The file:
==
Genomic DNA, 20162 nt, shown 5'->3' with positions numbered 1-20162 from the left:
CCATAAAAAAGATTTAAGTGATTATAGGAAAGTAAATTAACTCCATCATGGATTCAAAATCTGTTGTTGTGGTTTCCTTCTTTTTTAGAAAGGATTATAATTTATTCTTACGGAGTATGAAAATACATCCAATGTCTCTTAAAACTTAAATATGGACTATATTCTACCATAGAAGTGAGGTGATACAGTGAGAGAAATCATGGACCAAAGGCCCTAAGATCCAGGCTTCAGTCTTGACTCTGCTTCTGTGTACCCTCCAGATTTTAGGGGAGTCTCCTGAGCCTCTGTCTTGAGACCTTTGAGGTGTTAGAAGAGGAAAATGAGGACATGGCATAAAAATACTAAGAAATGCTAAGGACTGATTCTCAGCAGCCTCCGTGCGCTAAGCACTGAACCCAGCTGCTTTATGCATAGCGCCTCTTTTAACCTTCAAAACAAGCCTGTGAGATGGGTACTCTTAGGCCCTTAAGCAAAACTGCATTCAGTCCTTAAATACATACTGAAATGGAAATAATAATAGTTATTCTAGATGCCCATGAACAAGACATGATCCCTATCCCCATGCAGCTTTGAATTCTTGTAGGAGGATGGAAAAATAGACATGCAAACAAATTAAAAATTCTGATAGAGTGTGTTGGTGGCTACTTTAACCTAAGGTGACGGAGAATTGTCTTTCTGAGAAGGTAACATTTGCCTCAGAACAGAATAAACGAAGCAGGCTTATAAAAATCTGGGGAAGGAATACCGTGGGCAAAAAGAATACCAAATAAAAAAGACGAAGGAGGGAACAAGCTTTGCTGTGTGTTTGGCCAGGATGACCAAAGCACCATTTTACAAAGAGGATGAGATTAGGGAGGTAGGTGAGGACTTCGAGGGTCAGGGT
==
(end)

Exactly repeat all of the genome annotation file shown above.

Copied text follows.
Genomic DNA, 20162 nt, shown 5'->3' with positions numbered 1-20162 from the left:
CCATAAAAAAGATTTAAGTGATTATAGGAAAGTAAATTAACTCCATCATGGATTCAAAATCTGTTGTTGTGGTTTCCTTCTTTTTTAGAAAGGATTATAATTTATTCTTACGGAGTATGAAAATACATCCAATGTCTCTTAAAACTTAAATATGGACTATATTCTACCATAGAAGTGAGGTGATACAGTGAGAGAAATCATGGACCAAAGGCCCTAAGATCCAGGCTTCAGTCTTGACTCTGCTTCTGTGTACCCTCCAGATTTTAGGGGAGTCTCCTGAGCCTCTGTCTTGAGACCTTTGAGGTGTTAGAAGAGGAAAATGAGGACATGGCATAAAAATACTAAGAAATGCTAAGGACTGATTCTCAGCAGCCTCCGTGCGCTAAGCACTGAACCCAGCTGCTTTATGCATAGCGCCTCTTTTAACCTTCAAAACAAGCCTGTGAGATGGGTACTCTTAGGCCCTTAAGCAAAACTGCATTCAGTCCTTAAATACATACTGAAATGGAAATAATAATAGTTATTCTAGATGCCCATGAACAAGACATGATCCCTATCCCCATGCAGCTTTGAATTCTTGTAGGAGGATGGAAAAATAGACATGCAAACAAATTAAAAATTCTGATAGAGTGTGTTGGTGGCTACTTTAACCTAAGGTGACGGAGAATTGTCTTTCTGAGAAGGTAACATTTGCCTCAGAACAGAATAAACGAAGCAGGCTTATAAAAATCTGGGGAAGGAATACCGTGGGCAAAAAGAATACCAAATAAAAAAGACGAAGGAGGGAACAAGCTTTGCTGTGTGTTTGGCCAGGATGACCAAAGCACCATTTTACAAAGAGGATGAGATTAGGGAGGTAGGTGAGGACTTCGAGGGTCAGGGT